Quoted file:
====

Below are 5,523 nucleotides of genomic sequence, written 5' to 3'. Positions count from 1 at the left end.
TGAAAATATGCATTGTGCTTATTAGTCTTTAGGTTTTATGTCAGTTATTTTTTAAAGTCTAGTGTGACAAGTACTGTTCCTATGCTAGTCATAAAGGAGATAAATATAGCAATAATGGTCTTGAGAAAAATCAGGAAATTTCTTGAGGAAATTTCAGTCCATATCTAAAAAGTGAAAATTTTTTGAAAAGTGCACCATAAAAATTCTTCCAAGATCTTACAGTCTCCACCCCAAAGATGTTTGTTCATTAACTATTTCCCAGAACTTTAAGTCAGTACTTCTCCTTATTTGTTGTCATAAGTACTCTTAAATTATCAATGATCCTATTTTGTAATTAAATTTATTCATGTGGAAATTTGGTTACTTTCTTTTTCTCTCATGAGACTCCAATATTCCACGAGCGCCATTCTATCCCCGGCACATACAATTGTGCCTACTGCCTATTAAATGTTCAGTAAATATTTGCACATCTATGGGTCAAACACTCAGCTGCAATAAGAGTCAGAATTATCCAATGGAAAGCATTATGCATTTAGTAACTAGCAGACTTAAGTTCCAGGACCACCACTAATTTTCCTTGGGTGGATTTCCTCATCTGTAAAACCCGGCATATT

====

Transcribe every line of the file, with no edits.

Below are 5,523 nucleotides of genomic sequence, written 5' to 3'. Positions count from 1 at the left end.
TGAAAATATGCATTGTGCTTATTAGTCTTTAGGTTTTATGTCAGTTATTTTTTAAAGTCTAGTGTGACAAGTACTGTTCCTATGCTAGTCATAAAGGAGATAAATATAGCAATAATGGTCTTGAGAAAAATCAGGAAATTTCTTGAGGAAATTTCAGTCCATATCTAAAAAGTGAAAATTTTTTGAAAAGTGCACCATAAAAATTCTTCCAAGATCTTACAGTCTCCACCCCAAAGATGTTTGTTCATTAACTATTTCCCAGAACTTTAAGTCAGTACTTCTCCTTATTTGTTGTCATAAGTACTCTTAAATTATCAATGATCCTATTTTGTAATTAAATTTATTCATGTGGAAATTTGGTTACTTTCTTTTTCTCTCATGAGACTCCAATATTCCACGAGCGCCATTCTATCCCCGGCACATACAATTGTGCCTACTGCCTATTAAATGTTCAGTAAATATTTGCACATCTATGGGTCAAACACTCAGCTGCAATAAGAGTCAGAATTATCCAATGGAAAGCATTATGCATTTAGTAACTAGCAGACTTAAGTTCCAGGACCACCACTAATTTTCCTTGGGTGGATTTCCTCATCTGTAAAACCCGGCATATT